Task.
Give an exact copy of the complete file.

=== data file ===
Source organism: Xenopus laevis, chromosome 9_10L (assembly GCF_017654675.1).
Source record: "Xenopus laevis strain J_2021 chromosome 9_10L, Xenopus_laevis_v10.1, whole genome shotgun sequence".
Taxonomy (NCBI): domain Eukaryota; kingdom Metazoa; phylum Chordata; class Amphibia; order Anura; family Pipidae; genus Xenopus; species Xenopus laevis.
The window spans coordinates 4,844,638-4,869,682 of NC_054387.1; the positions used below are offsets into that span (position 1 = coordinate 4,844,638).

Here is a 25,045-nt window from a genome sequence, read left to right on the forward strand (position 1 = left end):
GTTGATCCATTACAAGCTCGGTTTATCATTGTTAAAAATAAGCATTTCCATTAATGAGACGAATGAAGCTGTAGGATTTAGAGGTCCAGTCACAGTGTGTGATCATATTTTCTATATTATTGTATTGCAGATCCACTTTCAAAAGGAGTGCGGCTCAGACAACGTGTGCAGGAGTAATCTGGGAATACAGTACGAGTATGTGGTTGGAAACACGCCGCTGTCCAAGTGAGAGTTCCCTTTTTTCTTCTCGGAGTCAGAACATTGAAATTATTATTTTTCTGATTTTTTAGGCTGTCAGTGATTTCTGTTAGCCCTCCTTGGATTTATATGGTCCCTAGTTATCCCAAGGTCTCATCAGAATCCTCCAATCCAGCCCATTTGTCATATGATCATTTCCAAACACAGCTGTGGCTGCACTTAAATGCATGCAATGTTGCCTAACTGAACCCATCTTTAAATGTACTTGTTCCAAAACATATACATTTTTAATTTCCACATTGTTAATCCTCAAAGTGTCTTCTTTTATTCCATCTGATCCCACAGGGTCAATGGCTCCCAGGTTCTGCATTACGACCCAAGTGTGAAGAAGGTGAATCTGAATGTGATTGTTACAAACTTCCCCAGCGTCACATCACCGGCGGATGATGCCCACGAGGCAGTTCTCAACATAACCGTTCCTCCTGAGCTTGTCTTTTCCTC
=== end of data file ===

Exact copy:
Source organism: Xenopus laevis, chromosome 9_10L (assembly GCF_017654675.1).
Source record: "Xenopus laevis strain J_2021 chromosome 9_10L, Xenopus_laevis_v10.1, whole genome shotgun sequence".
Taxonomy (NCBI): domain Eukaryota; kingdom Metazoa; phylum Chordata; class Amphibia; order Anura; family Pipidae; genus Xenopus; species Xenopus laevis.
The window spans coordinates 4,844,638-4,869,682 of NC_054387.1; the positions used below are offsets into that span (position 1 = coordinate 4,844,638).

Here is a 25,045-nt window from a genome sequence, read left to right on the forward strand (position 1 = left end):
GTTGATCCATTACAAGCTCGGTTTATCATTGTTAAAAATAAGCATTTCCATTAATGAGACGAATGAAGCTGTAGGATTTAGAGGTCCAGTCACAGTGTGTGATCATATTTTCTATATTATTGTATTGCAGATCCACTTTCAAAAGGAGTGCGGCTCAGACAACGTGTGCAGGAGTAATCTGGGAATACAGTACGAGTATGTGGTTGGAAACACGCCGCTGTCCAAGTGAGAGTTCCCTTTTTTCTTCTCGGAGTCAGAACATTGAAATTATTATTTTTCTGATTTTTTAGGCTGTCAGTGATTTCTGTTAGCCCTCCTTGGATTTATATGGTCCCTAGTTATCCCAAGGTCTCATCAGAATCCTCCAATCCAGCCCATTTGTCATATGATCATTTCCAAACACAGCTGTGGCTGCACTTAAATGCATGCAATGTTGCCTAACTGAACCCATCTTTAAATGTACTTGTTCCAAAACATATACATTTTTAATTTCCACATTGTTAATCCTCAAAGTGTCTTCTTTTATTCCATCTGATCCCACAGGGTCAATGGCTCCCAGGTTCTGCATTACGACCCAAGTGTGAAGAAGGTGAATCTGAATGTGATTGTTACAAACTTCCCCAGCGTCACATCACCGGCGGATGATGCCCACGAGGCAGTTCTCAACATAACCGTTCCTCCTGAGCTTGTCTTTTCCTC